Jammie Holmes, *They’re Going to Kill Me (Dallas),* 2020.
Photo: Mark LaBoyteaux. Courtesy of Jammie Holmes and Library Street Collective.

Jammie Holmes’s Aerial Art Takes the Fight Against Racism to New Heights

The emerging artist’s powerful demonstration—flying George Floyd’s last words over five U.S. cities—will be expanded with a new virtual exhibition at Dallas Contemporary

As artists and activists respond to George Floyd’s death with pieces and installations that challenge systemic racism, many of those public works have captured national attention. The bold yellow “Black Lives Matter” inscription emblazoned on the two blocks of Washington, D.C., leading to the White House has inspired similar paintings in Sacramento, California; Raleigh, North Carolina; and Seattle. Planes pulling banners bearing Floyd’s final words across the sky made an equally impactful yet particularly chilling statement.

The latter demonstration comes from Louisiana-born, Texas-based artist Jammie Holmes and his gallery, Detroit’s Library Street Collective. To ensure Holmes’s powerful message is anything but fleeting, Dallas Contemporary is expanding on the work with a new virtual exhibition titled “Everything Hurts,” launching June 16.

Jammie Holmes in the studio.
Jammie Holmes in the studio. Photo: Emery Davis. Courtesy of Library Street Collective.

A self-taught emerging artist currently living in Dallas, Holmes has produced a body of work that is largely comprised of neo-Expressionist paintings that tackle political, social, and religious issues, inspired by his impoverished upbringing and current events. “Jammie’s depictions of everyday life have so much meaning, from the symbolism that is layered onto the canvas to the power of minorities being depicted in fine art by minorities,” Carolina Alvarez-Mathies, Dallas Contemporary’s deputy director, tells Galerie. “To see portraits of brown and black bodies represented in contemporary portraiture fills me with deep joy—these works are groundbreaking in their humanity and should be celebrated.”

Jammie Holmes, They’re Going to Kill Me (New York City), 2020. Photo: Sue Kwon. Courtesy of Jammie Holmes and Library Street Collective.

Holmes’s choice to experiment with aerial art further attests to his innovative, activist vision. “Like countless silenced and fearful young black men, I have been the victim of police misconduct on a number of occasions in my life,” Holmes said in a statement for Dallas Contemporary. “At some point, they will realize they can’t kill us all.”

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In support of Minneapolis and the larger African-American community, the artist mobilized five planes to fly over five cities (Detroit, Miami, Dallas, Los Angeles, and New York) on May 30 between the hours of 11:30 a.m. and 9 p.m. EST. The messages were derived from Floyd’s resounding last words: “Please I can’t breathe,” “My stomach hurts,” “My neck hurts,” “Everything hurts,” and “They’re going to kill me.”

Jammie Holmes, They’re Going to Kill Me (Detroit), 2020. Photo: Hayden Stinebaugh. Courtesy of Jammie Holmes and Library Street Collective.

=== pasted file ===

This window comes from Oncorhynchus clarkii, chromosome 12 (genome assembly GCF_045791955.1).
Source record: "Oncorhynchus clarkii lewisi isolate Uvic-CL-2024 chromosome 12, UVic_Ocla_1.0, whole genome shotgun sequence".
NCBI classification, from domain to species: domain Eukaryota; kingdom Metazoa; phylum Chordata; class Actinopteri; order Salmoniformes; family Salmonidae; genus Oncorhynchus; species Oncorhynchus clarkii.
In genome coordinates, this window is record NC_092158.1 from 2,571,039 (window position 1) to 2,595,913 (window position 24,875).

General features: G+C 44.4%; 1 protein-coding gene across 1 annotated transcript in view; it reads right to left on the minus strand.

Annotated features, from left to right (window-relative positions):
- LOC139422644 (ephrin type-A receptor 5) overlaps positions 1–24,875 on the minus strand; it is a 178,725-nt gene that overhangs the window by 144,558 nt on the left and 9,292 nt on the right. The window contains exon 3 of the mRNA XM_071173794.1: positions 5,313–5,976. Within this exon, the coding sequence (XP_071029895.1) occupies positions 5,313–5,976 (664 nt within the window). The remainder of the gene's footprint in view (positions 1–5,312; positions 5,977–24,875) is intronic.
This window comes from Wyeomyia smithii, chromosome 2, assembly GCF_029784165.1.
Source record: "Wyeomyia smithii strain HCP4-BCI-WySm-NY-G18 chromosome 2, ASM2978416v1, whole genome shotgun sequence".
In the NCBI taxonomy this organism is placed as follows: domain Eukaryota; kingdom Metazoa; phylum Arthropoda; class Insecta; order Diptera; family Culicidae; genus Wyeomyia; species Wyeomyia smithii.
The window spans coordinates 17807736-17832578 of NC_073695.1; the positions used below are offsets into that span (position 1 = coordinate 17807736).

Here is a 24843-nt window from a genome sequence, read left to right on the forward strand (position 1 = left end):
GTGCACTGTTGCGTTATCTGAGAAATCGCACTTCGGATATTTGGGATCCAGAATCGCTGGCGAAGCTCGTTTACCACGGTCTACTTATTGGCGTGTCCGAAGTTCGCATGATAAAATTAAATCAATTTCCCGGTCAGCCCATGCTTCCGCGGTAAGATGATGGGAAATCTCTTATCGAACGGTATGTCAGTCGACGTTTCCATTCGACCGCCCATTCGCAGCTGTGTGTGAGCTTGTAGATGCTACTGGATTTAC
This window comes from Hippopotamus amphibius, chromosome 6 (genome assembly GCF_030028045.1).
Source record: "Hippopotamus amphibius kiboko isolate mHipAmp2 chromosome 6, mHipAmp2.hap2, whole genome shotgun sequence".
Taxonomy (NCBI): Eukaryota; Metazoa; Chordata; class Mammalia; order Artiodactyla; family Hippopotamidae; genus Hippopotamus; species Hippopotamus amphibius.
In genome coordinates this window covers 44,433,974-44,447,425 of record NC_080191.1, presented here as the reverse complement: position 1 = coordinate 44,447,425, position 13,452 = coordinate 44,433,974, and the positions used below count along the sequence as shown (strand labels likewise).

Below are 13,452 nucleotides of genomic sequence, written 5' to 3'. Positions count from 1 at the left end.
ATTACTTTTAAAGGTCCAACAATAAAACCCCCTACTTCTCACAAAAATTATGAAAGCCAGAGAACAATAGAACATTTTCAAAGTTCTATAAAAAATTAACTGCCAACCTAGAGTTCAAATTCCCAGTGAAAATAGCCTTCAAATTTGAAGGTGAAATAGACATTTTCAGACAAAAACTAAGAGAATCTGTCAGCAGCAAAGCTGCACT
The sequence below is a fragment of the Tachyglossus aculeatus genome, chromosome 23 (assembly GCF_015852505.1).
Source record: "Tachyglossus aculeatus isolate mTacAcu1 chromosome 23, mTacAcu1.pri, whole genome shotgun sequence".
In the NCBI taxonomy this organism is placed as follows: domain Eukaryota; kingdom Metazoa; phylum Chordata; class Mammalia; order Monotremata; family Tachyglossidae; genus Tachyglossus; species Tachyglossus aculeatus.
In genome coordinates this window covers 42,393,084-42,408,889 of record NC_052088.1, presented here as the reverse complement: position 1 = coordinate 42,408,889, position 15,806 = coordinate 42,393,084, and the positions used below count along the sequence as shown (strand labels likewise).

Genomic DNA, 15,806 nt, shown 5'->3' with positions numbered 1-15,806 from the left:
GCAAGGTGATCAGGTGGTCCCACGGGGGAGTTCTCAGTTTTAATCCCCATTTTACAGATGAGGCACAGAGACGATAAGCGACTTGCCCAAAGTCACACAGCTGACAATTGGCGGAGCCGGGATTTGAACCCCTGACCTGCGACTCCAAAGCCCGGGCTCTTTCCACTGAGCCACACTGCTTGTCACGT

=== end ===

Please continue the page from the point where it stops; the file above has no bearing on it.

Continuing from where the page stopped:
“The use of sky media to recount Floyd’s final words presents a contrast to the noise of digital media and employs a form of communication that is most often used by the privileged to announce sporting events, marriage proposals, or promote consumption,” explained Holmes. “It is rarely used for political or social purposes—to exercise free speech—because it is an outlet unavailable to the poor and marginalized. I hope that people will be reminded of the power we can have to be heard and that coming together behind a unified message is key for real change.”

Jammie Holmes, They’re Going to Kill Me (Miami), 2020. Photo: Andre De Aguilar. Courtesy of Jammie Holmes and Library Street Collective.

Like many, Alvarez-Mathies saw Holmes’s aerial demonstration on Instagram. Alongside Library Street Collective and Dallas Contemporary curator Laurie Farrell, the museum’s enriched digital exhibition quickly came together to amplify and immortalize Holmes’s demonstration. Accompanying photographs of the planes in action is a video that documents the day and provides an in-depth interview with Holmes in his studio. Additionally, free printable signs made by Holmes and his gallery will be available for protestors. The museum will also host a town hall of sorts and a more traditional panel to shed light on the current art landscape in north Texas and beyond. Several other actionable projects are in the works, making #DCfromhome—Dallas Contemporary’s virtual content initiative—an important space to watch.

Jammie Holmes, They’re Going to Kill Me (Los Angeles), 2020. Photo: Ricky Fabrizio. Courtesy of Jammie Holmes and Library Street Collective.

“I’m proud to partner with Dallas Contemporary to expand the presence and ideas behind They’re Going to Kill Me as an opportunity to discuss how support of the black community, and fighting racism and police brutality from inside all institutions—political and social, art and otherwise—is crucial for lasting change,” Holmes said. “Dallas is my home, and I know we can do better together.”

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Cover: Jammie Holmes, *They’re Going to Kill Me (Dallas),* 2020.
Photo: Mark LaBoyteaux. Courtesy of Jammie Holmes and Library Street Collective.


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